LeGuin takes a stab at how such a world, where there are no absolute genders, might be different. For example, the political and sociological structures of Gethen are byzantine and ruthless. There is murder and violence and treachery, aplenty, but there are no wars. LeGuin introduces a concept of prestige and social stature called shifgrethor that governs all interactions between people. I'm not sure I understood it, but I likened it to the Chinese concept of "face."
The story is related via the journals of Genly Ai, an envoy from the Ekumen. The Ekumen is an interplanetary organization of human-inhabited planets (think Star Trek: Federation). The Ekumen has only just discovered Gethen and seeks to establish relations. Ai becomes embroiled in Gethen's politics and wins an ally in Estraven, the prime minister to the ruling monarch of a country called Karhide.
Ai falls afoul of the various schemes in play around him and he is sent away to a prison camp. Estraven, by now disgraced and exiled, effects an escape and the two set off across a continent of ice toward redemption.
I enjoyed the first two-thirds of the novel, which involved politics and intrigue. But I found the last third of the book, the part that dealt with the journey across the ice, to be tedious. The novel is written from a detached perspective: we read accounts from the various characters memoirs. There is no immediacy to the book at all, and that kept me from much caring about the characters. When one of the main characters was killed toward the end of the story, I was indifferent.
Ms. LeGuin draws a fascinating sketch of a universe similar to our own with subtle differences. And she touches on many intriguing concepts. From the perspective of a sociological discussion, the book has a lot to offer.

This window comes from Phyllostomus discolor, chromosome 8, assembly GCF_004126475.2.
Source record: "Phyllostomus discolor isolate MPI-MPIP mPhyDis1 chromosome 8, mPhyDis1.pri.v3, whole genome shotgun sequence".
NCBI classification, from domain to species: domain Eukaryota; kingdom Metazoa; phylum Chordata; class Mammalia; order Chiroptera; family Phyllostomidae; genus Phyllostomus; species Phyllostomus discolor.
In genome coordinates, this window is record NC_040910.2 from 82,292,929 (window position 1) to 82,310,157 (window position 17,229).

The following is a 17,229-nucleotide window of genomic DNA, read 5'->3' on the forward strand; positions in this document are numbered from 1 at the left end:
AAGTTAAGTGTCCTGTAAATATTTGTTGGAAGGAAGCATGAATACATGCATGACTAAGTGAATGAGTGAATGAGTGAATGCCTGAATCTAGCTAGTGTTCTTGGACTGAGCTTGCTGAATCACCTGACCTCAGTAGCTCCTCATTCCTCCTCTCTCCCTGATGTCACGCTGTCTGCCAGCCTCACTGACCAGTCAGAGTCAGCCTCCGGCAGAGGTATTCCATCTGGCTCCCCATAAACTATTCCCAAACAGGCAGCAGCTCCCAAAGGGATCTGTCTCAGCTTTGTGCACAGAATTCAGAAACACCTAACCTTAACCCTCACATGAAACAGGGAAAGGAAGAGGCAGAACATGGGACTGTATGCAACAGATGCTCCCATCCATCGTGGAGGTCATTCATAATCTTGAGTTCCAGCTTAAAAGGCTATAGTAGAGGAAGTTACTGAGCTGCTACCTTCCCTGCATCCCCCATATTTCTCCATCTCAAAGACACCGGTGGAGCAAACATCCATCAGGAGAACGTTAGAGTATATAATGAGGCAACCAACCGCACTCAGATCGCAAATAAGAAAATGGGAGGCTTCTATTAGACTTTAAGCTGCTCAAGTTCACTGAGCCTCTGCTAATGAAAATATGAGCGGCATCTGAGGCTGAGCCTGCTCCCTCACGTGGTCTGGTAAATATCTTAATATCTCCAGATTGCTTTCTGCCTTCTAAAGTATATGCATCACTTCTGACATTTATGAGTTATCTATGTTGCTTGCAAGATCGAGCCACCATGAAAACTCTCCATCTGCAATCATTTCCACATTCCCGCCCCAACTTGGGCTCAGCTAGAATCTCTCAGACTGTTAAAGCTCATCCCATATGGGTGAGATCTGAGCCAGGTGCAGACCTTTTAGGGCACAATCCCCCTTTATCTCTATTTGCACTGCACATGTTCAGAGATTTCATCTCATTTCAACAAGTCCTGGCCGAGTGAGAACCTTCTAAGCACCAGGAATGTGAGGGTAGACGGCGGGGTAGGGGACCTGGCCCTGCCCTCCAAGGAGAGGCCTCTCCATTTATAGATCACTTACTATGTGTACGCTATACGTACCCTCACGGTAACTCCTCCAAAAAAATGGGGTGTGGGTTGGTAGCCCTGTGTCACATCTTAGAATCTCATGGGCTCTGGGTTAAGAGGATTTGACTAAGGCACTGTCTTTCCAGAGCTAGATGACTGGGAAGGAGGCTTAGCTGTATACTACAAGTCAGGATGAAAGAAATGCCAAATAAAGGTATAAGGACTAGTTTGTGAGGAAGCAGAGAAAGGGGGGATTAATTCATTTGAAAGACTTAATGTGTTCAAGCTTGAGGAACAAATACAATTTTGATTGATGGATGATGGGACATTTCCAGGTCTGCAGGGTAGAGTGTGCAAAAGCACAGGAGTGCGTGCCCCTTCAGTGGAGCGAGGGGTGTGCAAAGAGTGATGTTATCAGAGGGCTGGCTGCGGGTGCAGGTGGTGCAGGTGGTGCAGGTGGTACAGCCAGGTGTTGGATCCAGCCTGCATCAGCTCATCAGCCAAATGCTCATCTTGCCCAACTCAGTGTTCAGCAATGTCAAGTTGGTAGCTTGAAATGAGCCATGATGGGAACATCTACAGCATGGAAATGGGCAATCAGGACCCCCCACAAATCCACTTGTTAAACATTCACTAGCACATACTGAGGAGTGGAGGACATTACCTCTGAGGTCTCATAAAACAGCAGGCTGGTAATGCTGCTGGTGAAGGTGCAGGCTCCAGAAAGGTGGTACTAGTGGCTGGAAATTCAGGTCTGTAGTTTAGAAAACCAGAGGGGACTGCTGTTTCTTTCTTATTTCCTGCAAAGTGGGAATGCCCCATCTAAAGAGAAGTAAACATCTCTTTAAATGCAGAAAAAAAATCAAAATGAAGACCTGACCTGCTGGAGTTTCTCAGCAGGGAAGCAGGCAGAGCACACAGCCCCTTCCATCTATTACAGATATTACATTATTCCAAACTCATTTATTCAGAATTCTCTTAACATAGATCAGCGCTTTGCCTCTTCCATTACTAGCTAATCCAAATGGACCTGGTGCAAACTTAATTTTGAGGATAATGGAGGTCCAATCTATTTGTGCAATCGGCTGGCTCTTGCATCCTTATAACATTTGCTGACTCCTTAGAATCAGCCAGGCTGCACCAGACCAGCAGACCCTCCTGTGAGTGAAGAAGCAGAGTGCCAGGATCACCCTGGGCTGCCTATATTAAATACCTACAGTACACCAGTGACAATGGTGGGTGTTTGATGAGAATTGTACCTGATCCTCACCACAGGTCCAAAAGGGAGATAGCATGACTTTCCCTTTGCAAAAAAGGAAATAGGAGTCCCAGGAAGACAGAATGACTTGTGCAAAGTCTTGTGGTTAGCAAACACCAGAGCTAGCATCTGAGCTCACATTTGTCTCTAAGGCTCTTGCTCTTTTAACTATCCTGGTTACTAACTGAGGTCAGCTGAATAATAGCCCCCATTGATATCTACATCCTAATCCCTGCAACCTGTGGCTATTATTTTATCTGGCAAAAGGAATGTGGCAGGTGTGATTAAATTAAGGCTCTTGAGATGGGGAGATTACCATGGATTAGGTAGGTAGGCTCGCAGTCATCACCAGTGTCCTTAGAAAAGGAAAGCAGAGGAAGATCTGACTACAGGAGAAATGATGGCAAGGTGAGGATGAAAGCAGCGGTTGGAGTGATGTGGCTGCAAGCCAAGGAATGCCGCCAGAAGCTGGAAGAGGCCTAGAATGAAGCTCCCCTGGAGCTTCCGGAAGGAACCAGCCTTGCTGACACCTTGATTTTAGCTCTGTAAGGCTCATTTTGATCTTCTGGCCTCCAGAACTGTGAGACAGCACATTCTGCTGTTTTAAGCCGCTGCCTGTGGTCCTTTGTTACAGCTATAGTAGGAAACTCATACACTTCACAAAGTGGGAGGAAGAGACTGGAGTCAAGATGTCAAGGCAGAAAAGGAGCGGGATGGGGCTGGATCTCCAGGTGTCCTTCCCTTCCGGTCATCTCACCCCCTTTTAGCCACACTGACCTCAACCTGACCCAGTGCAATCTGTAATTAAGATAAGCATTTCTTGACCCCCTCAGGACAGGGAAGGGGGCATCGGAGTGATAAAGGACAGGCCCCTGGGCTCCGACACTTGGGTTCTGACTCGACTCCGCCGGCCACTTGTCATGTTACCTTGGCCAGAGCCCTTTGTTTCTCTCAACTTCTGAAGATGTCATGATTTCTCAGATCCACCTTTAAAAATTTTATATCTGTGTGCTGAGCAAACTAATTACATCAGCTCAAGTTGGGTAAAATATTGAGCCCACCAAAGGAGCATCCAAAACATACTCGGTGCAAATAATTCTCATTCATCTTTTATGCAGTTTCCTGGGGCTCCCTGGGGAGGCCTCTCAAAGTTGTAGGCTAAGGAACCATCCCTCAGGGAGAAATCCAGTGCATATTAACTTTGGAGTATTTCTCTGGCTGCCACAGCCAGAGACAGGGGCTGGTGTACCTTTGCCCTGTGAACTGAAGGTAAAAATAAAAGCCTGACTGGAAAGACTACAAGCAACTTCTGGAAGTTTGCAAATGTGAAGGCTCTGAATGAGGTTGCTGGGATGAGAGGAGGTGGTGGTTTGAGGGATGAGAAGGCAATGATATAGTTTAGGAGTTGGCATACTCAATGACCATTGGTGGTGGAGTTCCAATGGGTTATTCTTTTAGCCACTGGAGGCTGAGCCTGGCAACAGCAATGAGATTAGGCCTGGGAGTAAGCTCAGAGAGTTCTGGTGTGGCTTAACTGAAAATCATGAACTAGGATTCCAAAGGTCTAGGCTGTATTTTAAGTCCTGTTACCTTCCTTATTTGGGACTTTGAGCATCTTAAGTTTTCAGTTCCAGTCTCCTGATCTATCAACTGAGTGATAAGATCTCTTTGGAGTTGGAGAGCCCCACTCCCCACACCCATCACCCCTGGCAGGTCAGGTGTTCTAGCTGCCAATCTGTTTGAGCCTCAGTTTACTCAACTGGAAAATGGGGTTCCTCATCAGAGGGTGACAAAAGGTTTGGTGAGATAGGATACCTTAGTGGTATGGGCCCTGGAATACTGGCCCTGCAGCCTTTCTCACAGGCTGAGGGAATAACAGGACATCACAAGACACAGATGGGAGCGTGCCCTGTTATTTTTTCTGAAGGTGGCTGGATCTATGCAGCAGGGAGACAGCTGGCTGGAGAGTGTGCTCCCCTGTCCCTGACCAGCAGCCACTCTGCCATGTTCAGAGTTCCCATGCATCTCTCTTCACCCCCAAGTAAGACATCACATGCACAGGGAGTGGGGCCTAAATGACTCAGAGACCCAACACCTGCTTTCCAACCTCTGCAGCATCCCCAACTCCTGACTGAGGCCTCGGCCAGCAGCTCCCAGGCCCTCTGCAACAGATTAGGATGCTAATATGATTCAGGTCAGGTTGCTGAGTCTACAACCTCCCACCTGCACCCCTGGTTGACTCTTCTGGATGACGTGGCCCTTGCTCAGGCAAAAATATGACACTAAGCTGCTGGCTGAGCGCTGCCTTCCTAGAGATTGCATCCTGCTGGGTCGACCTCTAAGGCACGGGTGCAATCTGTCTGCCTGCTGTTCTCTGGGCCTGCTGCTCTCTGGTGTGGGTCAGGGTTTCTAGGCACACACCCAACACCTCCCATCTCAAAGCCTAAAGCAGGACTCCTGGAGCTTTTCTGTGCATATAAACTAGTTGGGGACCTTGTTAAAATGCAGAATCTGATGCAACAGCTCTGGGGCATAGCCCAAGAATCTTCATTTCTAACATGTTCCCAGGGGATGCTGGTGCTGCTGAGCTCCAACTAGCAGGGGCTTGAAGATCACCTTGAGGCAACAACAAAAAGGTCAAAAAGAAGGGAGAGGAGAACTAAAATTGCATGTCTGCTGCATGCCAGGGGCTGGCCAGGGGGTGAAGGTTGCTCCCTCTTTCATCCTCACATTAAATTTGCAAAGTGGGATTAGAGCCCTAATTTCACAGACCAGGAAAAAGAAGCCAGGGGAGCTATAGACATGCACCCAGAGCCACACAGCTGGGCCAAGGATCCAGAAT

But I just didn't care about the characters.
Thursday, August 05, 2010
Court strikes down California's Prop 8
Yesterday, the California Supreme Court struck down the recently-passed state ban on gay marriage that was adopted by referendum (the infamous Proposition 8). The decision, which takes effect in 30 days, clears the path for gay people to be legally married in the state of California, even if they are not residents of the state.
This is a victory similar to the victory we had in Oregon, back in 2008.
Justice Vaughn Walker of the United States District Court for the Northern District of California wrote: "[Prop 8] fails to advance any rational basis in singling out gay men and lesbians for denial of a marriage license. Indeed, the evidence shows Proposition 8 does nothing more than enshrine in the California Constitution the notion that opposite-sex couples are superior to same-sex couples. … Because Proposition 8 prevents California from fulfilling its constitutional obligation to provide marriages on an equal basis, the court concludes that Proposition 8 is unconstitutional."
One weakness of the argument in favor of Prop 8, it seems, was the inability of proponents to demonstrate (indeed, even to articulate) how gay marriages might harm heterosexual marriages.